[06] BABACAN: “TURKEY IS A RISING ECONOMIC STAR”

    Addressing a Foreign Economic Relations Board (DEIK) meeting yesterday, Economy Minister Ali Babacan said the improvements seen in Turkey over the last five years have attracted the attention of many neighboring countries as well as the European Union. Stressing that Turkey was a rising star offering unique opportunities for the business world, Babacan added that many countries are watching Turkey and wondering what the secret of its success is. “The reforms we’ve made are known as a silent revolution, ” said Babacan. /Turkiye/

    [07] TUSIAD CRITICIZES FRENCH DECISION

    Criticizing France’s blocking a new chapter of Turkey’s European Union talks, the Turkish Industrialists’ and Businessmen’s Association (TUSIAD) representative to the EU said yesterday that France’s stance on Turkey is out of step with EU principles and constitutes a hostile stance against the Turkish people. TUSIAD’s Bahadir Kaleagasi added that there was no real conflict between Turkey and France, but that the extent of this hostile stance needs explaining. He added that it was extraordinary for a democracy to act in such a hostile way towards a fellow democratic state. /Star/

    FROM THE COLUMNS…FROM THE COLUMNS…FROM THE COLUMNS…

    [08] DON’T FORGET THE EU

    BY ISMET BERKAN (RADIKAL)

    Columnist Ismet Berkan comments on Turkey’s European Union membership bid and two new negotiations chapters set to open today. A summary of his column is as follows:

    “We don’t mention it so often, but we have a goal: full EU membership. We never talk about it, but the driving force of the relatively stable economic growth we’re enjoying today is our EU membership drive.

    If we didn’t have this aim, we wouldn’t have as much economic stability as we have today and we couldn’t think about some plans for our future.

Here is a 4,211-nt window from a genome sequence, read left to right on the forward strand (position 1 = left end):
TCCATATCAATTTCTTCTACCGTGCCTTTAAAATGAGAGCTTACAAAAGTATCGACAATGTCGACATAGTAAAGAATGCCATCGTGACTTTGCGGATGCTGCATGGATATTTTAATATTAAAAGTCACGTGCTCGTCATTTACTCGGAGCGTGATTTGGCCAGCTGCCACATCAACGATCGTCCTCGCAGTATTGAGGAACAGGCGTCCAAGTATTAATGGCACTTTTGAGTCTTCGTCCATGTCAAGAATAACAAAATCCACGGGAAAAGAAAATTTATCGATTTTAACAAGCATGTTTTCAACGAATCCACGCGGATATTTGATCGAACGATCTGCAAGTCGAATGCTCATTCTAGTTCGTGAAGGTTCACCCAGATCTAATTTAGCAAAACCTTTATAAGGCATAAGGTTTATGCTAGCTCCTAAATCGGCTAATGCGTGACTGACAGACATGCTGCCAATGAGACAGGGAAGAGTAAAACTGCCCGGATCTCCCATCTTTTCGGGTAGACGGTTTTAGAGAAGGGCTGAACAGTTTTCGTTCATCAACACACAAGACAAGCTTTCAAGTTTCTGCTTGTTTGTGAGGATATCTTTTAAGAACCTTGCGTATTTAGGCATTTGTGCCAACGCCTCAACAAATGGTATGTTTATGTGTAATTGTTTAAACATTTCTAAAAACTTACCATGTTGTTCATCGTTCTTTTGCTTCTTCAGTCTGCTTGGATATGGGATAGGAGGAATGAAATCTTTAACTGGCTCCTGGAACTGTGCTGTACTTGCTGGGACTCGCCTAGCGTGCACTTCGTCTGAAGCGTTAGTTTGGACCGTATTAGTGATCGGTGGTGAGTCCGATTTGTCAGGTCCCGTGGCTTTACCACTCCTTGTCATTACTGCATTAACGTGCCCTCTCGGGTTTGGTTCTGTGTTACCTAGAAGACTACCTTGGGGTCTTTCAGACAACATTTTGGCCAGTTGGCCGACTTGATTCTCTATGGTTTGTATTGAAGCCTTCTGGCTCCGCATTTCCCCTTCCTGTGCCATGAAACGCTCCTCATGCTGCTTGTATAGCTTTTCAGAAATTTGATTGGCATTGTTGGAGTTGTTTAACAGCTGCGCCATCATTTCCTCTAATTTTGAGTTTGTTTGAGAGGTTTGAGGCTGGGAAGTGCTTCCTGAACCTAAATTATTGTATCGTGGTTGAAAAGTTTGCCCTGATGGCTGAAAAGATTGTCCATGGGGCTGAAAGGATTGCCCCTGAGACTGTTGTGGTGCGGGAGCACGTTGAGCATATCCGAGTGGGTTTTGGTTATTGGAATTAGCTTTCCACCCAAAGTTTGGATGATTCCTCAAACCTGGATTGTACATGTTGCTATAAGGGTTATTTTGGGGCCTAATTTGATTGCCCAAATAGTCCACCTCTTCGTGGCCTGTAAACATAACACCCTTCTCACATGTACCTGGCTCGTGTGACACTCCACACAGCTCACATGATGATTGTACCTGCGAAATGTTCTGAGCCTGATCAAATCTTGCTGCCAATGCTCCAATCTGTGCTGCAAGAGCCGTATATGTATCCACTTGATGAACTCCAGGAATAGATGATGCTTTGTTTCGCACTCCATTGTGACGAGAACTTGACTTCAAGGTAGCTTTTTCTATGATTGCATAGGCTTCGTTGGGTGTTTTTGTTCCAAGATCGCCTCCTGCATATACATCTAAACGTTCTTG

In this respect, it’s important that two more chapters in our talks will be opened today in Brussels with the participation of Ali Babacan, our economy minister and chief negotiator for EU talks. Don’t forget that this train is still going along, albeit slowly.

    Here I’ll reiterate things I’ve said many times before: The real aim is the happiness and welfare of all, not EU membership. Today the best tool to reach this goal is holding membership talks with the EU. To the extent that we succeed in these talks, the gulf between us and prosperous Western countries will shrink.

    Don’t mind the shrill voices. Turkey’s full membership perspective didn’t end with Nicholas Sarkozy becoming president of France. It may slow down or face some political troubles, but these hurdles, accidents or bumps shouldn’t keep us from looking at the big picture.

    In this big picture, the rapid progress Turkey will make through negotiations with the EU can be seen.

    Will these negotiations succeed? Will Turkey become an EU member?

    We don’t have to answer these questions today. What is important is walking this path towards full membership. I believe that the road leading towards a goal is as important as the goal itself. We should walk this way without getting tired or bored. Doing so will speed up our goal.

    Yesterday, France put a hurdle in front of us. We aren’t going to open one of the chapters that we’re ready to. This chapter was the one aiming at monetary union.

    Of course Turkey won’t adopt the euro as soon as this chapter is closed. We have a lot of time before that, but negotiations in this chapter would help Turkey grow closer with a lot of economic institutions, including the European counterparts of our Central Bank and Finance Ministry. But this hurdle isn’t so important. If Portugal, which takes over the EU term presidency next week, tries hard enough, we could start negotiations on as many as five chapters over the next six months.

    Moreover, a Europe which has left its constitutional crisis behind it will have more room to look forward, and Turkey will continue to occupy a central place in the EU’s future plans.

    As I’ve said before, what EU countries do or what kind of stances they take against Turkey aren’t important. What is important is Turkey’s appetite for negotiations and full membership. So we should always keep our eyes on the prize.”